Location: Hydrology and Remote Sensing LaboratoryTitle: An approach to constructing a homogeneous time series of soil mositure using SMOS Author
Submitted to: IEEE Transactions on Geoscience and Remote Sensing
Publication Type: Peer Reviewed Journal
Publication Acceptance Date: 4/1/2013
Publication Date: 1/2/2014
Publication URL: http://handle.nal.usda.gov/10113/59869
Citation: Leroux, D., Kerr, Y., Sahoo, A., Wood, E., Bindllish, R., Jackson, T.J. 2014. An approach to constructing a homogeneous time series of soil mositure using SMOS. IEEE Transactions on Geoscience and Remote Sensing. 52:393-405. Interpretive Summary: Overlapping soil moisture time series derived from two satellite microwave radiometers were used to generate a soil moisture time series from 2003 to 2010. Individual satellites have limited life spans and typically utilize different system configurations. Longer time series of satellite-based soil moisture are required for climate related analysis. Two statistical methodologies for generating long homogeneous time series of soil moisture were evaluated using in situ data sets, while the other one technique gave better results in terms of correlation and copulas gave better results in terms of absolute errors compared to the ground measurements. The results support the further development of these statistical methodologies to integrate more diverse satelite observations into a single record that would support applications such as data assimilation or climate change assessment that require consistent products.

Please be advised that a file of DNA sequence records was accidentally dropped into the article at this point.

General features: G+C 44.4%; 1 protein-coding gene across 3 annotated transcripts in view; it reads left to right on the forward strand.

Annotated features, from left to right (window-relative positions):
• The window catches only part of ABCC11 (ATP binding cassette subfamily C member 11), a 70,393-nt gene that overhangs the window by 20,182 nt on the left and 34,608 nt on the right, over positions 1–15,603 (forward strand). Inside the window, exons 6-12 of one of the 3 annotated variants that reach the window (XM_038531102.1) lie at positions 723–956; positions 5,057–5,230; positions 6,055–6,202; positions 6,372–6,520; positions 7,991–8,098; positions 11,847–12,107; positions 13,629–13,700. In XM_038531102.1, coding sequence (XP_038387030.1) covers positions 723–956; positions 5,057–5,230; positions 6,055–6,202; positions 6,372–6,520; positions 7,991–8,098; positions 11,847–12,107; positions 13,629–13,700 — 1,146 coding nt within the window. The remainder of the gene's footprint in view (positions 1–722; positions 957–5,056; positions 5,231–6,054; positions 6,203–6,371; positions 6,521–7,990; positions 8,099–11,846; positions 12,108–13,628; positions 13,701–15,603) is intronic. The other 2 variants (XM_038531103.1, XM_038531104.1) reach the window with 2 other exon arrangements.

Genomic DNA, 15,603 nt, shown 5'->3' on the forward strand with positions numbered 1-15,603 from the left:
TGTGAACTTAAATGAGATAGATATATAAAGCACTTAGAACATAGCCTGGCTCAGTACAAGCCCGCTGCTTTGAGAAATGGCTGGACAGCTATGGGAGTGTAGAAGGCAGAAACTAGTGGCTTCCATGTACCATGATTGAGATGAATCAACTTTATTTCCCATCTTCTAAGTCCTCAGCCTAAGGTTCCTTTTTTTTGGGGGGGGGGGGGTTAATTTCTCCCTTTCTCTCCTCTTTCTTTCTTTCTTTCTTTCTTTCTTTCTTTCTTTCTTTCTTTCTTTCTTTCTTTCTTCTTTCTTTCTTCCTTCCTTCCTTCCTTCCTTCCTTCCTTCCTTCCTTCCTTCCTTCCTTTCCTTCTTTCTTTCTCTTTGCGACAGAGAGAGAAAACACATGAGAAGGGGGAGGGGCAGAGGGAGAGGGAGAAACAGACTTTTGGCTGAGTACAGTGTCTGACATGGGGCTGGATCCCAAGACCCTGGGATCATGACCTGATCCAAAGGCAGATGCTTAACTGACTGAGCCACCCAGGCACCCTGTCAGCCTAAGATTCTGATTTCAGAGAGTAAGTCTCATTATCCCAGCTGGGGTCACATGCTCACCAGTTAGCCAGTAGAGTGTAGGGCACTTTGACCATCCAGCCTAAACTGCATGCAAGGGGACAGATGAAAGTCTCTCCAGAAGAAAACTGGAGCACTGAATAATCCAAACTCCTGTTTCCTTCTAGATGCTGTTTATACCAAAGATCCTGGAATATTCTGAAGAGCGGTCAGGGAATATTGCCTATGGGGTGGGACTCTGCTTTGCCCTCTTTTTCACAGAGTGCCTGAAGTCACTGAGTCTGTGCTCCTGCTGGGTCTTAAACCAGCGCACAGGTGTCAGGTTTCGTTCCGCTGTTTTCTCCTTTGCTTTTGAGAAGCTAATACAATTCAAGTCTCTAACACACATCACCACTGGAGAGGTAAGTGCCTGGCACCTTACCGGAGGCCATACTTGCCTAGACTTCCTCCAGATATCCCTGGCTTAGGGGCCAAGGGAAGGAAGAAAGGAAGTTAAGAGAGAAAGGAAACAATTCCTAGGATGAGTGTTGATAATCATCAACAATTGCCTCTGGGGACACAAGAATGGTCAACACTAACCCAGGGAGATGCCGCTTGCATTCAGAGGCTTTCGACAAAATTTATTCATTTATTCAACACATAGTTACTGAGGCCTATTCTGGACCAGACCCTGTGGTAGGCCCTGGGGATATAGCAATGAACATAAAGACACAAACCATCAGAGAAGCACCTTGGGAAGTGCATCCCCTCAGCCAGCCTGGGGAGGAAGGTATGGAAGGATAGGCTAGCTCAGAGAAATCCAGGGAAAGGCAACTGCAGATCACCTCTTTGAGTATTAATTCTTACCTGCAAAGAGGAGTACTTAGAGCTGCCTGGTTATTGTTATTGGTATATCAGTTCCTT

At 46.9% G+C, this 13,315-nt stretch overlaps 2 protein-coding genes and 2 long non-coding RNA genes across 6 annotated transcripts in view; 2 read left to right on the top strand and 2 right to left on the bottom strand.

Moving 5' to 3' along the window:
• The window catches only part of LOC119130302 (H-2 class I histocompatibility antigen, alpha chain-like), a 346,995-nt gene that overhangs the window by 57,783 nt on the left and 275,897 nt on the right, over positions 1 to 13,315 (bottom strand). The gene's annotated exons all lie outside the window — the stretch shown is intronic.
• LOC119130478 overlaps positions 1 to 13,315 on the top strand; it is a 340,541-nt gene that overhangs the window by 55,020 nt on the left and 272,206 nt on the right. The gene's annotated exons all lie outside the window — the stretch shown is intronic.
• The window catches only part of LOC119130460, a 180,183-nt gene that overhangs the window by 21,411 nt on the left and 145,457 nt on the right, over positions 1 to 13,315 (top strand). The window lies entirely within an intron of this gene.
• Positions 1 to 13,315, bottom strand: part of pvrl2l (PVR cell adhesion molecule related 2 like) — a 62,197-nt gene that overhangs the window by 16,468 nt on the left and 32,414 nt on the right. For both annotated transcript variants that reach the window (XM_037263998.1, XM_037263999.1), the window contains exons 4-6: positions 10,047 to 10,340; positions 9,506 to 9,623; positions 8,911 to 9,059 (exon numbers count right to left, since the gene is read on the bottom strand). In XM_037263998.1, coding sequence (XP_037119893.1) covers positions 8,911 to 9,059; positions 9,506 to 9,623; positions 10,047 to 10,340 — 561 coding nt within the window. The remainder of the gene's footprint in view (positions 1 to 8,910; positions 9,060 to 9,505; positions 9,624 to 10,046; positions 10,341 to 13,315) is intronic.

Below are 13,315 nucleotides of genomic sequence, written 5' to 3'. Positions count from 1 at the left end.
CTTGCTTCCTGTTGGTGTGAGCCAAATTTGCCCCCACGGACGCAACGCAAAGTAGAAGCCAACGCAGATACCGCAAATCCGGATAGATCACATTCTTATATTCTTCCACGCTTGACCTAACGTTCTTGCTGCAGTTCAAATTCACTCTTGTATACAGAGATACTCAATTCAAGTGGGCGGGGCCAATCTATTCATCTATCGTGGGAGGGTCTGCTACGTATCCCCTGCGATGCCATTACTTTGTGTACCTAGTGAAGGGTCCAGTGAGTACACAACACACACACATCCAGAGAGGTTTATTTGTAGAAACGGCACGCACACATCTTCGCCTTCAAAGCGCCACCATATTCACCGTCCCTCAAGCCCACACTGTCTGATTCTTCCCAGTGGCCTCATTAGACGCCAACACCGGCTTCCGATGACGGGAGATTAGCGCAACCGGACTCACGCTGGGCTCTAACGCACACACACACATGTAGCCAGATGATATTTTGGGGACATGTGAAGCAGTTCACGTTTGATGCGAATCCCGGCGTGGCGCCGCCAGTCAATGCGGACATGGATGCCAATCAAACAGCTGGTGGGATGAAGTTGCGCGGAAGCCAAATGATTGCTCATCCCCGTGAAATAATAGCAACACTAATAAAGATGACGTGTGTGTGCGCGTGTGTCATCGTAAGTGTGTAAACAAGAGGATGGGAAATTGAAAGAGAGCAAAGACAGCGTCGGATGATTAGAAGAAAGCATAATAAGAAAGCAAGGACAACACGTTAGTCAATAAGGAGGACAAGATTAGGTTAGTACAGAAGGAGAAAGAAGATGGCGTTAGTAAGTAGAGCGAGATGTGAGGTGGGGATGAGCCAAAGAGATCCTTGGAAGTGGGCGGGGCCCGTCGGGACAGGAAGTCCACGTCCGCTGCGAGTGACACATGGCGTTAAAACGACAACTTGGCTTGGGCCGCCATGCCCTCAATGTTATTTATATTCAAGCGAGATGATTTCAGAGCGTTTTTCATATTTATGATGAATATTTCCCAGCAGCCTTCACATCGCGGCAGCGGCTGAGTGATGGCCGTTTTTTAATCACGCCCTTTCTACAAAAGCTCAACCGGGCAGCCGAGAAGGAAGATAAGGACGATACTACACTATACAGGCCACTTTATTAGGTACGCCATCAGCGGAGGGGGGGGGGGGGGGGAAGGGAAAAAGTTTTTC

Technical Abstract: Overlapping soil moisture time series derived from two satellite microwave radiometers (SMOS, Soil Moisture and Ocean Salinity; AMSR-E, Advanced Microwave Scanning Radiometer - Earth Observing System) are used to generate a soil moisture time series from 2003 to 2010. Two statistical methodologies for generating long homogeneous time series of soil moisture are considered. Generated soil moisture time series using only morning satellite overpasses are compared to ground measurements from four watersheds in the U.S. with different climatologies. The two methods, CDF matching and copulas, are based on the same statistical theory but the first makes an assumption that is not needed by the second. Both methods are calibrated in 2010 and the calibrated parameters are applied to the soil moisture data from 2003 to 2009. Results from these two methods compare well with ground measurements. However CDF matching improves the correlation whereas copulas improve the root mean square error.